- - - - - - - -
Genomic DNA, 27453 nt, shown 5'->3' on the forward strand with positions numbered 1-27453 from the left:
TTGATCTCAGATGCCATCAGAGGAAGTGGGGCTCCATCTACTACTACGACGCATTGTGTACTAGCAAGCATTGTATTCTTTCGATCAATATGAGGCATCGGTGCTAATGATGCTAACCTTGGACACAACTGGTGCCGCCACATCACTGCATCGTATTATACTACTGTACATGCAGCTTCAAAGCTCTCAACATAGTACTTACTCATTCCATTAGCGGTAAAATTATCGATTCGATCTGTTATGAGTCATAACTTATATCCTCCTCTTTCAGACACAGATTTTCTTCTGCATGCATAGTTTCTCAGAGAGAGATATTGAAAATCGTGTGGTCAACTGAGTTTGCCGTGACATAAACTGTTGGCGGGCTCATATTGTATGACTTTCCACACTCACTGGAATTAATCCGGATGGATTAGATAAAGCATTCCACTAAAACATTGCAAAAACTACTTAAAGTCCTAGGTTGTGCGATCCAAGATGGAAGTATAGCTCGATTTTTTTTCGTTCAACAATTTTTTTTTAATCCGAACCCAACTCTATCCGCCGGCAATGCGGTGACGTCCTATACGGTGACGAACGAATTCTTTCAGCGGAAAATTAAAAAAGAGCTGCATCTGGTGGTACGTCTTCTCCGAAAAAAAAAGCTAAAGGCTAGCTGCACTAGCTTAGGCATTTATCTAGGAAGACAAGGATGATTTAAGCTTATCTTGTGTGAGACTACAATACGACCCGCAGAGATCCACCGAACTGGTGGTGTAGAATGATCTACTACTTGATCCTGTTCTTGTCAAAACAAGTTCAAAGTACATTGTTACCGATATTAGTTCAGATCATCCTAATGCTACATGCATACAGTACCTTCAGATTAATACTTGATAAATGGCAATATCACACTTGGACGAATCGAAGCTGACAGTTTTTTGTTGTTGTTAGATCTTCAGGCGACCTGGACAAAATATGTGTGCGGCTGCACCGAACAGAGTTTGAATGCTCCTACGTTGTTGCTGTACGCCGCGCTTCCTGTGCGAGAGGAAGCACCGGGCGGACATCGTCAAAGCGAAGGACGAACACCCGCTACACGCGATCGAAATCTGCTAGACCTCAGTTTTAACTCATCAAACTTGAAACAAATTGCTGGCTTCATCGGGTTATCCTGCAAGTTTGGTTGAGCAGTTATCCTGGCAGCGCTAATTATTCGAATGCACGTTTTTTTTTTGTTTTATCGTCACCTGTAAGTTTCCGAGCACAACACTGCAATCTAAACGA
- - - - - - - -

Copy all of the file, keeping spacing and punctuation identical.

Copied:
Genomic DNA, 27453 nt, shown 5'->3' on the forward strand with positions numbered 1-27453 from the left:
TTGATCTCAGATGCCATCAGAGGAAGTGGGGCTCCATCTACTACTACGACGCATTGTGTACTAGCAAGCATTGTATTCTTTCGATCAATATGAGGCATCGGTGCTAATGATGCTAACCTTGGACACAACTGGTGCCGCCACATCACTGCATCGTATTATACTACTGTACATGCAGCTTCAAAGCTCTCAACATAGTACTTACTCATTCCATTAGCGGTAAAATTATCGATTCGATCTGTTATGAGTCATAACTTATATCCTCCTCTTTCAGACACAGATTTTCTTCTGCATGCATAGTTTCTCAGAGAGAGATATTGAAAATCGTGTGGTCAACTGAGTTTGCCGTGACATAAACTGTTGGCGGGCTCATATTGTATGACTTTCCACACTCACTGGAATTAATCCGGATGGATTAGATAAAGCATTCCACTAAAACATTGCAAAAACTACTTAAAGTCCTAGGTTGTGCGATCCAAGATGGAAGTATAGCTCGATTTTTTTTCGTTCAACAATTTTTTTTTAATCCGAACCCAACTCTATCCGCCGGCAATGCGGTGACGTCCTATACGGTGACGAACGAATTCTTTCAGCGGAAAATTAAAAAAGAGCTGCATCTGGTGGTACGTCTTCTCCGAAAAAAAAAGCTAAAGGCTAGCTGCACTAGCTTAGGCATTTATCTAGGAAGACAAGGATGATTTAAGCTTATCTTGTGTGAGACTACAATACGACCCGCAGAGATCCACCGAACTGGTGGTGTAGAATGATCTACTACTTGATCCTGTTCTTGTCAAAACAAGTTCAAAGTACATTGTTACCGATATTAGTTCAGATCATCCTAATGCTACATGCATACAGTACCTTCAGATTAATACTTGATAAATGGCAATATCACACTTGGACGAATCGAAGCTGACAGTTTTTTGTTGTTGTTAGATCTTCAGGCGACCTGGACAAAATATGTGTGCGGCTGCACCGAACAGAGTTTGAATGCTCCTACGTTGTTGCTGTACGCCGCGCTTCCTGTGCGAGAGGAAGCACCGGGCGGACATCGTCAAAGCGAAGGACGAACACCCGCTACACGCGATCGAAATCTGCTAGACCTCAGTTTTAACTCATCAAACTTGAAACAAATTGCTGGCTTCATCGGGTTATCCTGCAAGTTTGGTTGAGCAGTTATCCTGGCAGCGCTAATTATTCGAATGCACGTTTTTTTTTTGTTTTATCGTCACCTGTAAGTTTCCGAGCACAACACTGCAATCTAAACGA